The social significance of homogamy
It is a long-standing principle in anthropology, sociology but also economics, that there are strong social and material incentives for people to marry or partner on the basis of social similarity, thus encouraging equality within partnerships but social inequality in the distribution of education, income, or other characteristics. It has been argued, however, that marriage is becoming less homogamous, and therefore that society is becoming more open. Using both the Longitudinal Study and the British Household Panel Study, we find that homogamy remains a powerful factor in marriage and partnership. Further, it reduces stress levels in the partnership and increases over the period of the relationship as partnersâ€™ social and political attitudes become closer over time.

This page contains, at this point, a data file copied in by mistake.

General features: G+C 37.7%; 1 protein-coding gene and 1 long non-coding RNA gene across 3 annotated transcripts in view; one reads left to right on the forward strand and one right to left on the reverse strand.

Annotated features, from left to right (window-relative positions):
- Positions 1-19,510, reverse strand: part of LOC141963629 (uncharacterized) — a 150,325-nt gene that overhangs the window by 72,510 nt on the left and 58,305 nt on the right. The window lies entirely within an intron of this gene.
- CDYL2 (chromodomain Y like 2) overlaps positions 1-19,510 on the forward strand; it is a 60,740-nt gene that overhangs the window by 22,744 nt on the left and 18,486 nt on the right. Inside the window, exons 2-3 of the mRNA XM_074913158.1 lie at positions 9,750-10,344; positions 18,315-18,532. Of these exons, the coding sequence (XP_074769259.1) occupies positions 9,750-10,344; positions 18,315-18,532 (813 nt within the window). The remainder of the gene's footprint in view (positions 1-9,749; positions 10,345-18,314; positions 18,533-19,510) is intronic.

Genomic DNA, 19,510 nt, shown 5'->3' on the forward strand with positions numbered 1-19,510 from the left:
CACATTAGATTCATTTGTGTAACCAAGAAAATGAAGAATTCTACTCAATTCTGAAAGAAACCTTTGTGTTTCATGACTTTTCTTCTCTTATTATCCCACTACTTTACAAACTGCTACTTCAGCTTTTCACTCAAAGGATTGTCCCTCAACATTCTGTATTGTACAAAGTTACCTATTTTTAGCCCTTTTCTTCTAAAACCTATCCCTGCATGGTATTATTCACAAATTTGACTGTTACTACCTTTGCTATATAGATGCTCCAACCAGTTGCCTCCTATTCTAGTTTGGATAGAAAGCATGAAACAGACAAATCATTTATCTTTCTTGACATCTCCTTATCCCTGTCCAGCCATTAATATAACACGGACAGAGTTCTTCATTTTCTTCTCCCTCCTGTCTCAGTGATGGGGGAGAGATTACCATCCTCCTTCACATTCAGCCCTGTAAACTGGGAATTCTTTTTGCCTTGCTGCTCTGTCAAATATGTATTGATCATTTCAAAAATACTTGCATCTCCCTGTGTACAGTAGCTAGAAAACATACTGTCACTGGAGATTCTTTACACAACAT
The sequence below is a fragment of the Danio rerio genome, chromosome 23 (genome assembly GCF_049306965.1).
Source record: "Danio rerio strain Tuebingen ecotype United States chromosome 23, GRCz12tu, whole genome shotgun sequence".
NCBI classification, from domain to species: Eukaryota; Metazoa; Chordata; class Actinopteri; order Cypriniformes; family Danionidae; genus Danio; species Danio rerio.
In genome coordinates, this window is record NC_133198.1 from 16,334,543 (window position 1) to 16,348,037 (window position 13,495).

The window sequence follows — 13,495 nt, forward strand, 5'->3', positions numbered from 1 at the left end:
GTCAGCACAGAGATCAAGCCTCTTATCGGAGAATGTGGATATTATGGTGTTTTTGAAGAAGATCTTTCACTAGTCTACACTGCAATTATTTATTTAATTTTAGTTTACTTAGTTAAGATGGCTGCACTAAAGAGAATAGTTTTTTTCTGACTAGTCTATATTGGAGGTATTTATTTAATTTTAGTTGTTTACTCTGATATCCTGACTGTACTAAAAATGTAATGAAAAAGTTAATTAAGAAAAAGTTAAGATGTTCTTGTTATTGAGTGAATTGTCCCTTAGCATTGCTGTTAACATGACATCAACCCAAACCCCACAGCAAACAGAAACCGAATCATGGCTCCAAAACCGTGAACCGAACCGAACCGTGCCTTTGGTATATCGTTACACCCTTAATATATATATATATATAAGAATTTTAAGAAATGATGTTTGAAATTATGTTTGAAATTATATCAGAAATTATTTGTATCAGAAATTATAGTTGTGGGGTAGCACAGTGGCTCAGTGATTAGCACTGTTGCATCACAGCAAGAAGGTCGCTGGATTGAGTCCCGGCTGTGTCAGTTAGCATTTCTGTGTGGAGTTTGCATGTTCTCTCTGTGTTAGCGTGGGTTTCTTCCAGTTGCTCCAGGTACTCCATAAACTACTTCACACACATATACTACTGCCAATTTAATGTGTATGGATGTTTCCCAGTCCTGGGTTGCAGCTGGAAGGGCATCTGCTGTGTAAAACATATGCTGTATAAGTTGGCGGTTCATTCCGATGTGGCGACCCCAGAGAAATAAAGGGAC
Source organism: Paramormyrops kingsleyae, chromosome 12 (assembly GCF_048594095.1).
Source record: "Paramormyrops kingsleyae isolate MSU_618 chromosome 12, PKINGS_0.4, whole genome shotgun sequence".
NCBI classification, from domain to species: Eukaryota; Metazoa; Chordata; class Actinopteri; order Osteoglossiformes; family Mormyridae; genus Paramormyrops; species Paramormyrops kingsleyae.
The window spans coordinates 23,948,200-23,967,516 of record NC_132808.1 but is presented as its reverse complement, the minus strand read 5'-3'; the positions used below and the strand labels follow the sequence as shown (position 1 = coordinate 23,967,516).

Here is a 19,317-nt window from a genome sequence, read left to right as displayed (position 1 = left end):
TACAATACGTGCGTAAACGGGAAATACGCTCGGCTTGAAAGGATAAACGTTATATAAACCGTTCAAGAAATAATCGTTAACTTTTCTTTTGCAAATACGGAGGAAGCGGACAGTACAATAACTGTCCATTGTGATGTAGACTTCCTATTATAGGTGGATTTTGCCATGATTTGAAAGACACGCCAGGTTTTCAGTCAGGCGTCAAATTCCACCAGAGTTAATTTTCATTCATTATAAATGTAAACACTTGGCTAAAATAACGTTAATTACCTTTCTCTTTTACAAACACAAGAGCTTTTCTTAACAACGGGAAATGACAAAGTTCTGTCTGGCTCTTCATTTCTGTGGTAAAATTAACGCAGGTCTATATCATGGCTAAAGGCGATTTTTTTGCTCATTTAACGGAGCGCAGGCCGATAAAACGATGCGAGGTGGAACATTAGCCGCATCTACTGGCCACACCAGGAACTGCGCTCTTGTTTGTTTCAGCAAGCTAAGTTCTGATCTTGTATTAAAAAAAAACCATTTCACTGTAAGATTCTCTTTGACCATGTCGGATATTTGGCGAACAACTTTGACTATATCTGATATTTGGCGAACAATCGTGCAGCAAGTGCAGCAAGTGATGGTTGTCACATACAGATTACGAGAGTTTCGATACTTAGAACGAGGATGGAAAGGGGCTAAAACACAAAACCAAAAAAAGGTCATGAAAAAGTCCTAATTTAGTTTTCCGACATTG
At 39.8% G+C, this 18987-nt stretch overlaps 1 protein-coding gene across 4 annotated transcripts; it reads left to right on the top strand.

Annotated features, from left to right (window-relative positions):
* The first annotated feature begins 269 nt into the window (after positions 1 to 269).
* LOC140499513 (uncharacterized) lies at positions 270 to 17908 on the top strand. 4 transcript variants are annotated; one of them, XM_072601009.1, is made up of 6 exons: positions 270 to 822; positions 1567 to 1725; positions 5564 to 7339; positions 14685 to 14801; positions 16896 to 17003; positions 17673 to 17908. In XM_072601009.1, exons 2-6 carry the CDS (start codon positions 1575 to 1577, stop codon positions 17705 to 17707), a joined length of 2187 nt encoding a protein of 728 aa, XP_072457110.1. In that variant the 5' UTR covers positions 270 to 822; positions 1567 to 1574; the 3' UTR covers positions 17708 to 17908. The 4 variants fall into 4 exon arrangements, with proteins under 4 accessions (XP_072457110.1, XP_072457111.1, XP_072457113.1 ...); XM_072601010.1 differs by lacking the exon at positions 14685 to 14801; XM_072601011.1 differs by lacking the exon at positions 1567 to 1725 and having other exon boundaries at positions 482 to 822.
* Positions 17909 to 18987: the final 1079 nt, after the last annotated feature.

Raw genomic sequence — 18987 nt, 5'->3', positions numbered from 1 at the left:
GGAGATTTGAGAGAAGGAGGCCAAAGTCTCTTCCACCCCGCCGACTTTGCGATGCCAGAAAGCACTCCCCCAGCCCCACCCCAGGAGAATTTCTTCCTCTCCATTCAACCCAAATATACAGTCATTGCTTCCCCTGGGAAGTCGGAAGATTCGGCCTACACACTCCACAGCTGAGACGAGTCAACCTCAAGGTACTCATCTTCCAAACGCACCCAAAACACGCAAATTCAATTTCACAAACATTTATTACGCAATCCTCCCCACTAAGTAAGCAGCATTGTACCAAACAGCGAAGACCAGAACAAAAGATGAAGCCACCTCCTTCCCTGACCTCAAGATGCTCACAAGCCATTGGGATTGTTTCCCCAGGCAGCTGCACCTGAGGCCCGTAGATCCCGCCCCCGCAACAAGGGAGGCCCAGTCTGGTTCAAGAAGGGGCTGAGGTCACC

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- Helena Skyt Nielsen & Michael Svarer, 2006.
"Educational Homogamy: Preferences or Opportunities?,"
CAM Working Papers
2006-12, University of Copenhagen. Department of Economics. Centre for Applied Microeconometrics.
- Nielsen, Helena Skyt & Svarer, Michael, 2006. "Educational Homogamy: Preferences or Opportunities?," IZA Discussion Papers 2271, Institute for the Study of Labor (IZA).
- Michael Svarer & Helena Skyt Nielsen, 2006. "Educational Homogamy: Preferences or Opportunities?," Economics Working Papers 2006-10, School of Economics and Management, University of Aarhus.
- Yoram Weiss & Robert J. Willis, .
"Match Quality, New Information and Marital Dissolution,"
University of Chicago - Population Research Center
95-13, Chicago - Population Research Center.
- Weiss, Yoram & Willis, Robert J, 1997. "Match Quality, New Information, and Marital Dissolution," Journal of Labor Economics, University of Chicago Press, vol. 15(1), pages S293-329, January.
- Weiss, Y. & Willis, R.J., 1995. "Match Quality, New Information and Marital Dissolution," Papers 33-95, Tel Aviv - the Sackler Institute of Economic Studies.
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